Each year at our family Chanukah party, we try to introduce a new activity, to keep things fun and exciting for the children and adults alike. Last year’s addition – a huge hit – was a menorah-making contest.
Prof. Malka Schaps was born Mary Kramer, a Protestant, in Cleveland, Ohio. When she was sixteen, she started questioning the rationale of moral conduct: Why be good?
Honestly, it would be hard to choose the one area that could win the title “the most dramatic site” in Eretz Yisrael. However, one strong candidate has to be Gush Etzion.
Keep in mind that people sometimes distance themselves from family in order to – in their view – protect their marriage.
From the time we are small, we are taught to have good manners and to “be nice.” Our parents teach us that we need to exhibit kindness and be polite. When someone asks something of us, we are supposed to do our best to accommodate him or her.
With 2013 marking half a century since Kennedy’s fateful limousine ride in Dallas, the current revels are exceeding the revisionist frenzies of years past, with a seemingly endless parade of books, articles and television specials designed to assure us that, despite everything that has come to light about him since his death, JFK was a great president, or at least a very good president who would have been great had his life not been so cruelly cut short.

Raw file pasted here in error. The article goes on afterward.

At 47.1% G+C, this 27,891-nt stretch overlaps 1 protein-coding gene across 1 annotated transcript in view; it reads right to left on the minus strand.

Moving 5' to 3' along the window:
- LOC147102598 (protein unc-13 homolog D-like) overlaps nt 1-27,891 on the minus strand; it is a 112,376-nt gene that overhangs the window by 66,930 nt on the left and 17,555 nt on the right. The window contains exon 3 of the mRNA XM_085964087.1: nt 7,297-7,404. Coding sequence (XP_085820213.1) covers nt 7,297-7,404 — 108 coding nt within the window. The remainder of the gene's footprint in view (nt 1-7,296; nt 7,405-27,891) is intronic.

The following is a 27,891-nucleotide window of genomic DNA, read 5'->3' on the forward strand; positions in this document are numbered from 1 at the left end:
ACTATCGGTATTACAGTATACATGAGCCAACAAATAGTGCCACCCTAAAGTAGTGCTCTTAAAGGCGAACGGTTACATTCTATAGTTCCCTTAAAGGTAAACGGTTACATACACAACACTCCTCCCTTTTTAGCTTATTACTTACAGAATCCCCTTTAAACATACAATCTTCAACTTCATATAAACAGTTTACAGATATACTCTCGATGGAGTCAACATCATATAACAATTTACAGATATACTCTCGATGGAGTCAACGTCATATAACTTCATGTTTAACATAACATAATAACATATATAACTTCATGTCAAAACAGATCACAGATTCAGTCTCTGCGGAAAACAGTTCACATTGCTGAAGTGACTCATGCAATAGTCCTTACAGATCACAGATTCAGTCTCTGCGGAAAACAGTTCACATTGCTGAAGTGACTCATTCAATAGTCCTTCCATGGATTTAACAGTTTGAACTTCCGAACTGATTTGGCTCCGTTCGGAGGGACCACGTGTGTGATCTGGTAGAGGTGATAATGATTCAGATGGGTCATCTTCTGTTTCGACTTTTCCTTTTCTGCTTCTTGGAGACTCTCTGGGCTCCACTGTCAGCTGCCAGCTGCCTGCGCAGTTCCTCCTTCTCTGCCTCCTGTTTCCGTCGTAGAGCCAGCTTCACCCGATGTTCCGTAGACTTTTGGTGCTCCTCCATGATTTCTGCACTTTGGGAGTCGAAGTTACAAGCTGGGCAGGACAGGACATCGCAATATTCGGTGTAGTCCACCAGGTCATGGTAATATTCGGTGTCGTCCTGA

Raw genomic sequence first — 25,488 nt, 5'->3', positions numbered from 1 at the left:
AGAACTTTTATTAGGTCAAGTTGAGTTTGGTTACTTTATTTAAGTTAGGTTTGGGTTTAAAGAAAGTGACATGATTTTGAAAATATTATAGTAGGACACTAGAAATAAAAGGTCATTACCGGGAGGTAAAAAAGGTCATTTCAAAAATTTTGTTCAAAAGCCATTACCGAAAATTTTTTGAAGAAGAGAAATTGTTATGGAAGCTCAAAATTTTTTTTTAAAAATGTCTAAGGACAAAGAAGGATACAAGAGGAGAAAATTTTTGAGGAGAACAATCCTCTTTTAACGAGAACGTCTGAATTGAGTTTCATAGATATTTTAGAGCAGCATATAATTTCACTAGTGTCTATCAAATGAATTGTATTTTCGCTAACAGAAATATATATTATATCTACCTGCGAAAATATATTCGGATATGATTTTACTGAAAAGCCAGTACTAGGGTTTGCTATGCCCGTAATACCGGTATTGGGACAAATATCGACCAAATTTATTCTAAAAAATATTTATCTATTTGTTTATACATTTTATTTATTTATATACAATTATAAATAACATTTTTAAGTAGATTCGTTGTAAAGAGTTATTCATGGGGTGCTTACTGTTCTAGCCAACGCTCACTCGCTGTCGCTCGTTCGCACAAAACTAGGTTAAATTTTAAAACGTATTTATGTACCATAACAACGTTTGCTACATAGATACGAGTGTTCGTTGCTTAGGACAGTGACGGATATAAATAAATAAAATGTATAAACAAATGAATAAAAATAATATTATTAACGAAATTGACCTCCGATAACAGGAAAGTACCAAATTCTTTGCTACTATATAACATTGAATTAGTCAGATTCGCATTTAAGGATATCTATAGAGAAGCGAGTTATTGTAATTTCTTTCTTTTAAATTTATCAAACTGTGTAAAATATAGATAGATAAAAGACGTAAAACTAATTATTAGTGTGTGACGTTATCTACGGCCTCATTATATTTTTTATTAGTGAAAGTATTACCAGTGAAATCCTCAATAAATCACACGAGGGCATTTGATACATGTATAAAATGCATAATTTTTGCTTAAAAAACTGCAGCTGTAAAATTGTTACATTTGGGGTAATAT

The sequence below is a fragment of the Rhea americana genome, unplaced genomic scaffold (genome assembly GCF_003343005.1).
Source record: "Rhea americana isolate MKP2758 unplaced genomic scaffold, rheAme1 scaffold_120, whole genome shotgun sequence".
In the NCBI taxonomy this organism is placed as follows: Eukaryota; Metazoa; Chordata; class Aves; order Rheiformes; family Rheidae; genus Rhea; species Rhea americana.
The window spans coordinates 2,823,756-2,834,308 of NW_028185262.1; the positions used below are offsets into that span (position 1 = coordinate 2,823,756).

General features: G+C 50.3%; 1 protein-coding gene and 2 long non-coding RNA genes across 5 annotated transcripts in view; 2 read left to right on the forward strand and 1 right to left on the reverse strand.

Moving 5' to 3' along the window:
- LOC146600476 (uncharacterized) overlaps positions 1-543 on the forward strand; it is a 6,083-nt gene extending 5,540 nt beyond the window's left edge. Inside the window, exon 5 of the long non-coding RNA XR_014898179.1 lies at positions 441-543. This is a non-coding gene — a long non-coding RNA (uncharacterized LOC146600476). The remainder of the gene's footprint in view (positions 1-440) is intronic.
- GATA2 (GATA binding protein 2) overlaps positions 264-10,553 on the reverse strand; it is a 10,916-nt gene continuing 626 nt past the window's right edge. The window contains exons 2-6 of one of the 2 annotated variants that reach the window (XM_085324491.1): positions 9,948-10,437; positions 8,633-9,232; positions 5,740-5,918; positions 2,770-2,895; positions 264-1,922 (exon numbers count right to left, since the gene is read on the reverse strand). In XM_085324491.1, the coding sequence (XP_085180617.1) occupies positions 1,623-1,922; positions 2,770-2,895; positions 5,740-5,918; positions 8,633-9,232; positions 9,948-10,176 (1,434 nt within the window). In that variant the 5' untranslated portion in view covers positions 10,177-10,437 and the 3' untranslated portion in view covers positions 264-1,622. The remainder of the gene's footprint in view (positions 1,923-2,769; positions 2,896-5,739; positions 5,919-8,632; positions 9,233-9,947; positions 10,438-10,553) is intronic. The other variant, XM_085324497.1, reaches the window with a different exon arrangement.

As someone who for the past fifteen years has been writing a column that largely focuses on the news media, I’ve read what is no doubt an altogether unhealthy number of books on the subject. Most of them were instantly forgettable while some created a brief buzz but failed to pass the test of time. And then there were those select few that merited a permanent spot on the bookshelf.
George W. Bush has been getting some positive media coverage lately, with recent polls showing him at least as popular as his successor, Barack Obama, and a big new book about the Bush presidency by New York Times chief White House correspondent Peter Baker (Days of Fire, Doubleday) portraying Bush as a much more hands-on chief executive than his detractors ever imagined.
Readers who’ve stuck with the Monitor over the years will forgive this rerun of sorts, but as we approach the fortieth anniversary of the Yom Kippur War – and with the stench of presidential indecisiveness hanging so heavily over Washington these days – it seemed only appropriate to revisit Richard Nixon’s role in enabling Israel to recover from the staggering setbacks it suffered in the first week of fighting.
Shakespeare had it right. The evil that men do indeed lives after them. Case in point: Nahum Goldmann, who served in a variety of Jewish and Zionist organizational leadership posts from the 1920s through the 1970s.
Oscar “Ossie” Schectman, who scored the first basket in the history of the league that evolved into the National Basketball Association, died last week at age 94.
It’s certainly been a while, hasn’t it? And yet it seems like the conversation was never really interrupted, as I’ve enjoyed, in the three and a half months since this column last appeared, many an interesting exchange, via e-mail and phone, with some very intelligent readers.
Printed from: http://www.jewishpress.com/sections/magazine/news-magazine/conference-spotlights-americans-who-tried-to-rescue-jews-from-hitler/2008/10/01/